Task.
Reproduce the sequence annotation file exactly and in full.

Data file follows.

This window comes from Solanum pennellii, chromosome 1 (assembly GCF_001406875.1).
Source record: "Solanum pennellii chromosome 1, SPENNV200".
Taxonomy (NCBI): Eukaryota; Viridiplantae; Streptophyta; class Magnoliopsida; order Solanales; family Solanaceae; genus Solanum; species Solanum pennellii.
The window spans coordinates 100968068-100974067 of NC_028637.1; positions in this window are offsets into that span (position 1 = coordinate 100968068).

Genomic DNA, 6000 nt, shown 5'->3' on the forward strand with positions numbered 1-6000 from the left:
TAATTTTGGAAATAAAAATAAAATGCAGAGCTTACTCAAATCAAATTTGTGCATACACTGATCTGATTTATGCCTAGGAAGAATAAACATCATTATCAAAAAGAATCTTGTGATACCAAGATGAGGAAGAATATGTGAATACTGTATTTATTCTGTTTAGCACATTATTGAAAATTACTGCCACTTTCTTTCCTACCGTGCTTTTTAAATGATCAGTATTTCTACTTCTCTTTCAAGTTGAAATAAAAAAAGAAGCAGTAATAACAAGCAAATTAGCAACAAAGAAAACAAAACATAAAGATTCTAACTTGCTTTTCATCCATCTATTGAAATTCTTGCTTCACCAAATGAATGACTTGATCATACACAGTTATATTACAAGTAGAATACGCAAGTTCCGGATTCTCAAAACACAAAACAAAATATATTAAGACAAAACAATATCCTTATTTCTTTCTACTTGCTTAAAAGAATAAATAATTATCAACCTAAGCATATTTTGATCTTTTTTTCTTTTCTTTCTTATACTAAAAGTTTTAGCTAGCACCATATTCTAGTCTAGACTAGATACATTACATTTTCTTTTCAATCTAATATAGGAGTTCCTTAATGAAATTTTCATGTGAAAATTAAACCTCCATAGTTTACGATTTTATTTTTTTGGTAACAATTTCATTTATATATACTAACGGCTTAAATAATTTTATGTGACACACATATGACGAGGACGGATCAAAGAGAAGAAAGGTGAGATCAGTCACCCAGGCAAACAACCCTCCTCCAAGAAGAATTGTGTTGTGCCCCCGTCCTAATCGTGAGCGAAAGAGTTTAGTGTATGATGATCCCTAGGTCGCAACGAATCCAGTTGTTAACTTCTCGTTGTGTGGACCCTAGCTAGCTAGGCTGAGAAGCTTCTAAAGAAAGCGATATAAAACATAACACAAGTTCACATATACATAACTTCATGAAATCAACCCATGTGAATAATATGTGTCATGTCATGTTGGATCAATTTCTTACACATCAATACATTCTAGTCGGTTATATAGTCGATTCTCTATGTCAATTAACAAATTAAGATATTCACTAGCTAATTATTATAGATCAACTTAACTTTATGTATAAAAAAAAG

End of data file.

This window comes from Solanum pennellii, chromosome 1 (assembly GCF_001406875.1).
Source record: "Solanum pennellii chromosome 1, SPENNV200".
Taxonomy (NCBI): Eukaryota; Viridiplantae; Streptophyta; class Magnoliopsida; order Solanales; family Solanaceae; genus Solanum; species Solanum pennellii.
The window spans coordinates 100968068-100974067 of NC_028637.1; positions in this window are offsets into that span (position 1 = coordinate 100968068).

Genomic DNA, 6000 nt, shown 5'->3' on the forward strand with positions numbered 1-6000 from the left:
TAATTTTGGAAATAAAAATAAAATGCAGAGCTTACTCAAATCAAATTTGTGCATACACTGATCTGATTTATGCCTAGGAAGAATAAACATCATTATCAAAAAGAATCTTGTGATACCAAGATGAGGAAGAATATGTGAATACTGTATTTATTCTGTTTAGCACATTATTGAAAATTACTGCCACTTTCTTTCCTACCGTGCTTTTTAAATGATCAGTATTTCTACTTCTCTTTCAAGTTGAAATAAAAAAAGAAGCAGTAATAACAAGCAAATTAGCAACAAAGAAAACAAAACATAAAGATTCTAACTTGCTTTTCATCCATCTATTGAAATTCTTGCTTCACCAAATGAATGACTTGATCATACACAGTTATATTACAAGTAGAATACGCAAGTTCCGGATTCTCAAAACACAAAACAAAATATATTAAGACAAAACAATATCCTTATTTCTTTCTACTTGCTTAAAAGAATAAATAATTATCAACCTAAGCATATTTTGATCTTTTTTTCTTTTCTTTCTTATACTAAAAGTTTTAGCTAGCACCATATTCTAGTCTAGACTAGATACATTACATTTTCTTTTCAATCTAATATAGGAGTTCCTTAATGAAATTTTCATGTGAAAATTAAACCTCCATAGTTTACGATTTTATTTTTTTGGTAACAATTTCATTTATATATACTAACGGCTTAAATAATTTTATGTGACACACATATGACGAGGACGGATCAAAGAGAAGAAAGGTGAGATCAGTCACCCAGGCAAACAACCCTCCTCCAAGAAGAATTGTGTTGTGCCCCCGTCCTAATCGTGAGCGAAAGAGTTTAGTGTATGATGATCCCTAGGTCGCAACGAATCCAGTTGTTAACTTCTCGTTGTGTGGACCCTAGCTAGCTAGGCTGAGAAGCTTCTAAAGAAAGCGATATAAAACATAACACAAGTTCACATATACATAACTTCATGAAATCAACCCATGTGAATAATATGTGTCATGTCATGTTGGATCAATTTCTTACACATCAATACATTCTAGTCGGTTATATAGTCGATTCTCTATGTCAATTAACAAATTAAGATATTCACTAGCTAATTATTATAGATCAACTTAACTTTATGTATAAAAAAAAG